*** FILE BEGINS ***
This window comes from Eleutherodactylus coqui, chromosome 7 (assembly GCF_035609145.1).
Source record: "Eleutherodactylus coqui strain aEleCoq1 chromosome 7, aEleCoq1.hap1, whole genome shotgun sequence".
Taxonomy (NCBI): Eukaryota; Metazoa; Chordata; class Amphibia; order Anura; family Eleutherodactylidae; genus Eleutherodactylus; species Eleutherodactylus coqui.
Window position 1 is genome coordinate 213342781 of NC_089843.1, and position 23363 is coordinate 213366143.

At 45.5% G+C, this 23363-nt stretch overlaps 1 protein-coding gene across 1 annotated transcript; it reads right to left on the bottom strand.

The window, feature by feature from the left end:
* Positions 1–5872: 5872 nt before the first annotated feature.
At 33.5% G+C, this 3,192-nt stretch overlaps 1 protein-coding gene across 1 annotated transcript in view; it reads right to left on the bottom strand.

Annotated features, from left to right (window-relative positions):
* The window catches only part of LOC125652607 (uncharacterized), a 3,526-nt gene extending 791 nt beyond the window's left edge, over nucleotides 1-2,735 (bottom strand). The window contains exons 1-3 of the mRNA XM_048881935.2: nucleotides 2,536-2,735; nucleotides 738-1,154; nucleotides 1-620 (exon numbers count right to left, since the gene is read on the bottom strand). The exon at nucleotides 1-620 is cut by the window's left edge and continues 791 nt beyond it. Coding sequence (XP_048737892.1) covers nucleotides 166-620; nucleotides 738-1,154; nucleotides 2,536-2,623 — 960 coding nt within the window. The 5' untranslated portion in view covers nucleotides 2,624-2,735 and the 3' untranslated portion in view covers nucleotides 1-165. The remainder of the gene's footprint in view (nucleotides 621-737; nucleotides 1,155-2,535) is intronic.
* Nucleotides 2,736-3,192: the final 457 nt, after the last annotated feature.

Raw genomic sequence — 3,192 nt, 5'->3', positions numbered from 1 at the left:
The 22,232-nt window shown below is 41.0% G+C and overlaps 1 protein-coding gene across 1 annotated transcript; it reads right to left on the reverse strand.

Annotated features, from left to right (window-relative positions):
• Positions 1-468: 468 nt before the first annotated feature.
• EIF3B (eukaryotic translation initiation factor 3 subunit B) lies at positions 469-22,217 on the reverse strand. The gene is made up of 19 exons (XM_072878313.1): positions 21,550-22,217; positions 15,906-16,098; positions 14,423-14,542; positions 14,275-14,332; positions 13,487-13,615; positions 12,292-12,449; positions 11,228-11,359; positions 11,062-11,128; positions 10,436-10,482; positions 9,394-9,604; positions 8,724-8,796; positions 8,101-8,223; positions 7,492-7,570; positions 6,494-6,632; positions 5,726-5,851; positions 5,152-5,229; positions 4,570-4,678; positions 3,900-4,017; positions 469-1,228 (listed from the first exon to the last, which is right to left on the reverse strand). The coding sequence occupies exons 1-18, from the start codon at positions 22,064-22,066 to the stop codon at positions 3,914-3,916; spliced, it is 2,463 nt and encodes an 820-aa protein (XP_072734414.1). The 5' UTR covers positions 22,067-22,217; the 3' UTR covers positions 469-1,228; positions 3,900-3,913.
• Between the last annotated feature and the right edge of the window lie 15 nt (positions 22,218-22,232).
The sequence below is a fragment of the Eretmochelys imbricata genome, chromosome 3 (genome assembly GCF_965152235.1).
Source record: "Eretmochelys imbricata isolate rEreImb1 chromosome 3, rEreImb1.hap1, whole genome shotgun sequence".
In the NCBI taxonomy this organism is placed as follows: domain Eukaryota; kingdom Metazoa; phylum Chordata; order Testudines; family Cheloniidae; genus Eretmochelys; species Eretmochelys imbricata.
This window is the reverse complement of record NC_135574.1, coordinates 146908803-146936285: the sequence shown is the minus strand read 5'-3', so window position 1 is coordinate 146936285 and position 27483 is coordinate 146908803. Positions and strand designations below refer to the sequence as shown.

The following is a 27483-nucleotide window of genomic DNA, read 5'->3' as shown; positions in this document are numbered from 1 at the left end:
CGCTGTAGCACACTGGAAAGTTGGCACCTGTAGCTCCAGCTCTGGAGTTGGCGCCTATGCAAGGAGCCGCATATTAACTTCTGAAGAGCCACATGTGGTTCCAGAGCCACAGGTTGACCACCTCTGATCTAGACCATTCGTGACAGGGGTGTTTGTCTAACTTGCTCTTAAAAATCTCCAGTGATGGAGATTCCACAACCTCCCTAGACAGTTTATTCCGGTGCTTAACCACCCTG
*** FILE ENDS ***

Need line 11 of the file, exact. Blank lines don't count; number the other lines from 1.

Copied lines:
* Nucleotides 2,736-3,192: the final 457 nt, after the last annotated feature.